Some Lessons from Jurisprudence (Fiqh)
The Book of Endowments and Charity (waqf and sadaqat)
An endowment is that which a person sets aside from his property for a special use. In defining waqf it has been said that it means safe-guarding the original article of waqf, making it untransferrable, while freeing its benefits. About whether an intention of qorbat, of nearness to God, is a condition of waqf or not there is a difference of opinion. The fact that it is included in this section is because Muhaqqiq Hilli did not consider the intention of qorbat to be an essential condition. In any case, there are two types of waqf, general\ waqf, and special waqf. Both these and the commands of charity are discussed in detail.
The Book of Temporary Endowments (sukna and habs)
Sukna and habs are similar to waqf with the difference that in waqf the original property or wealth is guarded forever and there is no longer any possibility of it being someone's property, whereas habs is that a person designates the benefits of his property for a specified period to be spent in a charitable way, and after that period it again becomes his personal property. Sukna however, is that a person designates a dwelling for the use of a poor, deserving person for a period and at the end of that period it becomes exactly the same as the owner's other property .
The Book of Giving (hebat)
One of the effects of ownership is that one has the right to give one's property to others. Giving is of two types: "in exchange" and "not in exchange". Not in Exchange means that in return for one's gift one receives nothing in return. Giving in Exchange, however, means that one receives something in return for one's gift. Something given in exchange is not retrievable, i.e. it cannot be taken back. When something is given not in exchange, however, if it is given between the mahram members of a family, or if the gift itself is lost or broken, it cannot be taken back, otherwise it can, and the giver can nullify the transaction.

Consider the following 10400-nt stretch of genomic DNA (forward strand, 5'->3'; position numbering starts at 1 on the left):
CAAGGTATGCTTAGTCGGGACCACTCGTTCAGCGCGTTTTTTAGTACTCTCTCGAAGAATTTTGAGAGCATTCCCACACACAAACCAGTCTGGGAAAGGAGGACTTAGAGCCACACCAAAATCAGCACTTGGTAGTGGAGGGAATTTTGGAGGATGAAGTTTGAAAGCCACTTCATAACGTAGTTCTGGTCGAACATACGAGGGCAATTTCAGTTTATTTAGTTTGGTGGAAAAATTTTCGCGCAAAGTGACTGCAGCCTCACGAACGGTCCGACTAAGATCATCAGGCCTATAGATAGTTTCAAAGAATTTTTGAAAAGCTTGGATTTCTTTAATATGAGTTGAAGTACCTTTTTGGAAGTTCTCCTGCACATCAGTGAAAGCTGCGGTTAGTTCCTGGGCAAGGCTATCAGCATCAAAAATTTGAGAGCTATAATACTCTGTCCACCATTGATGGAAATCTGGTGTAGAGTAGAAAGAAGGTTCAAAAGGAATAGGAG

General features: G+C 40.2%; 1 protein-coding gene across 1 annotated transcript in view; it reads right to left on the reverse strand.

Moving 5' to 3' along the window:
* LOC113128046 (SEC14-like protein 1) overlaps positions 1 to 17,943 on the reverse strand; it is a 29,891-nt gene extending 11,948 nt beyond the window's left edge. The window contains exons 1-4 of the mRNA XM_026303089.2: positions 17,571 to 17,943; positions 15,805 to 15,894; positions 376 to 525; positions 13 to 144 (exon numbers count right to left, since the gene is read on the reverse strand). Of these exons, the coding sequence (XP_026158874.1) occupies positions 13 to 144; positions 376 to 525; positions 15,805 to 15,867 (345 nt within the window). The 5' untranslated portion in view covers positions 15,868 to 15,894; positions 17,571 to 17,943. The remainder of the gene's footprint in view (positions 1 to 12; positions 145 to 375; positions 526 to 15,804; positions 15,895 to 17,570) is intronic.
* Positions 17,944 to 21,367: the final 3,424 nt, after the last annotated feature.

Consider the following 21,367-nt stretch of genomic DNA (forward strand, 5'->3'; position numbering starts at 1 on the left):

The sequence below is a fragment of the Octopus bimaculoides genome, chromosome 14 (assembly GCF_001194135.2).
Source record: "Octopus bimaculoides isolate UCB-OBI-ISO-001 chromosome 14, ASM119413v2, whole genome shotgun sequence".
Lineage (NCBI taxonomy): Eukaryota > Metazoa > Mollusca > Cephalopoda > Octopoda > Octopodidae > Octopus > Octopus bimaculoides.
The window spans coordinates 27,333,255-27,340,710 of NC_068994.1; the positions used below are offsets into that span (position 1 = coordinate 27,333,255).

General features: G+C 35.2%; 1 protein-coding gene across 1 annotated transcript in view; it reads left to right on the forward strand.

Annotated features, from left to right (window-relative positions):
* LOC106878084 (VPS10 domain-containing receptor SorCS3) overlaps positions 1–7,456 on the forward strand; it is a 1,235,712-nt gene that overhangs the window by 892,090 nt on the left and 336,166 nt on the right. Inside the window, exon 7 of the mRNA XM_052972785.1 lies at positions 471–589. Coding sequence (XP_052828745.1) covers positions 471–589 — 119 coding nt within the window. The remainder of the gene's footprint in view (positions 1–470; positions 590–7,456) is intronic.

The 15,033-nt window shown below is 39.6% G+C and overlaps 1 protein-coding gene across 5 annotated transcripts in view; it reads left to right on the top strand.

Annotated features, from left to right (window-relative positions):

The Book of Wagers (sabq and rimayah)
Sabq and rimayah are two forms of betting agreement between the competitors of horse races, camel races or shooting competitions. Sabq and rimayah are forms of gambling, yet, because they are for practicing the martial arts necessary for jihad, they have been counted by Islam as permissable encouragement for the actual participants. Of course, this permission does not extend to other than the participants.
The Book of Wills (wasiyat)
This book is related to the enjoinments that a person wills to be performed after his death regarding his wealth or his children, whose guardian he is. Each person has the right to appoint a person as his executor (wasi) to be the guardian of minors amongst his children after his death; to supervise their education and other affairs. In the same way, each person also has the right to have spent after his death up to a third of his wealth in accordance with the stipulations he makes in his will.